Understanding the search demand curve is critical. To the right we've included a sample keyword demand curve, illustrating the small number of queries sending larger amounts of traffic alongside the volume of less-searched terms and phrases that bring the bulk of our search referrals." "moz.com"
"Where do we get all of this knowledge about keyword demand and keyword referrals? From research sources like these:
- Google AdWords Keyword Planner Tool
- Google Trends
- Microsoft Bing Ads Intelligence
- Wordtracker’s Free Basic Keyword Demand
Google's AdWords Keyword Planner tool is a common starting point for SEO keyword research. It not only suggests keywords and provides estimated search volume, but also predicts the cost of running paid campaigns for these terms. To determine volume for a particular keyword, be sure to set the Match Type to [Exact] and look under Local Monthly Searches. Remember that these represent total searches. Depending on your ranking and click-through rate, the actual number of visitors you achieve for these keywords will usually be much lower.
Other sources for keyword information exist, as do tools with more advanced data. The Moz blog category on Keyword Research is an excellent place to start." "moz"
What are my chances of success?
In order to know which keywords to target, it's essential to not only understand the demand for a given term or phrase, but also the work required to achieve high rankings. If big brands take the top 10 results and you're just starting out on the web, the uphill battle for rankings can take years of effort. This is why it's essential to understand keyword difficulty.
Sometimes, not all niche keywords are with high rankings. Typically you need to find a keyword where top sites are affiliated sites. Being on top with the competition doesn’t always mean that you can set the bar higher.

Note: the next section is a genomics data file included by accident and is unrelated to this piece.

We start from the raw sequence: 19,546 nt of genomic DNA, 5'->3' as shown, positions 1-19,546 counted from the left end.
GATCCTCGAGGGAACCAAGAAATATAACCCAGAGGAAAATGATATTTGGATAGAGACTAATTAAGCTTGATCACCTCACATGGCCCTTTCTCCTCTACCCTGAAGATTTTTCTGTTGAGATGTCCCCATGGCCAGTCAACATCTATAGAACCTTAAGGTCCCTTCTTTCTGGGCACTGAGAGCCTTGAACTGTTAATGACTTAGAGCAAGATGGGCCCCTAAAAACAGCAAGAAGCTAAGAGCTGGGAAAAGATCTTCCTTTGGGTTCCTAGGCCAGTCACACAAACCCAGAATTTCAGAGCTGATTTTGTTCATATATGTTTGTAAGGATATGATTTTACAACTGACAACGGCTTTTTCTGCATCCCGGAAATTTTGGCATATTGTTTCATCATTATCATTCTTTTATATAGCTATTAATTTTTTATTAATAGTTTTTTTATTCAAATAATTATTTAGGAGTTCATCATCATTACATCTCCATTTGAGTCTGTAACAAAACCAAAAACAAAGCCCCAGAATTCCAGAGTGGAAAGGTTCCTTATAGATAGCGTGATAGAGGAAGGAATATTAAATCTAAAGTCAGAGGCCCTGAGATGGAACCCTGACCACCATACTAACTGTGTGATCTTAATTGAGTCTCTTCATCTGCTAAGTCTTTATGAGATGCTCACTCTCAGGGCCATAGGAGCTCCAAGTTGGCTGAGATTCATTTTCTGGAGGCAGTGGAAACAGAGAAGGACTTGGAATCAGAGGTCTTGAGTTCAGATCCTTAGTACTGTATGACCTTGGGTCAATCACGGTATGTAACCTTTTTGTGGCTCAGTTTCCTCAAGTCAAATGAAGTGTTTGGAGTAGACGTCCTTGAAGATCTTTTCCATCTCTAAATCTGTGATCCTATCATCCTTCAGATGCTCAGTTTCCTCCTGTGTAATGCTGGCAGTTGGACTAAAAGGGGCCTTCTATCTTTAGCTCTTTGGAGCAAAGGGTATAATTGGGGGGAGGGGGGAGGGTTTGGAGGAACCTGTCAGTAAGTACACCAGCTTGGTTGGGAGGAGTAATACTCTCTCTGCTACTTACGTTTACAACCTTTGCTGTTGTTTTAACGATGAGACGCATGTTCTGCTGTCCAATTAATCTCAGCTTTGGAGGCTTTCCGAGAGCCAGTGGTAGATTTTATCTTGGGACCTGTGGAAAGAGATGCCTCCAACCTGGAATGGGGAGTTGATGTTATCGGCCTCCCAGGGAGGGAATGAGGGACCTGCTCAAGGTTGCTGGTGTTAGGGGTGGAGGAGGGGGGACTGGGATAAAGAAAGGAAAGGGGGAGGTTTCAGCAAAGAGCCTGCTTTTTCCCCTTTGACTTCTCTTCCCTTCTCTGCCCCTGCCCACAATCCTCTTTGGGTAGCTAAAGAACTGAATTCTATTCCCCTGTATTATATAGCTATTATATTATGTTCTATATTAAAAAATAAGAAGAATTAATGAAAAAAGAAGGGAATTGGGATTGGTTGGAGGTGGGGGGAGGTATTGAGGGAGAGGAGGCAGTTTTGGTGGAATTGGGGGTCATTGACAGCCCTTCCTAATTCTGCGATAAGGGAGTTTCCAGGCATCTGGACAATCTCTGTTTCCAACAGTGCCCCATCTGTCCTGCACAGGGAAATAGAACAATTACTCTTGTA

Further analysis and Site building
Now that you have a few keywords on hand, you might think that you can now have a successful site. But before that you should consider these things:
- Do further research to find similar keywords to broaden your scope of site – Sure, you would have few topics in mind in regards to the keyword you have found. But as the site progresses, your websites content should also be progressing. Your content progression should always be growing. The more it grows and the longer it is visible the more it will mature. You can look at it like this. The more your content grows the more your website grows, if your content stops than so do you.
- Use keyword research tools for analyzation – SEMrush, WordStream, LongTail Pro, SECockpit and Google keyword search tool are some of the tools that you can use for keyword optimization.
- Look for related keywords associated with them – these will help you to link those keywords in your original content.
- Use informational keywords – Words that complement your keywords would always be a good niche for you as people want to gain more information as time goes by.
How effective is this?
- Your odds are better – One promising keyword can’t promise you a page 1. If your niche is wide enough, your site would be more visited and profitable!
- Old EMG strategy is dead – days are gone where you can match your domain with your keyword. Google finished that trick already. So now, one word keywords aren’t really beneficial anymore.
- More is best– Length and quantity of the content your site has the better your search engine will find it. Not only is it going to rank you higher, it makes you more credible.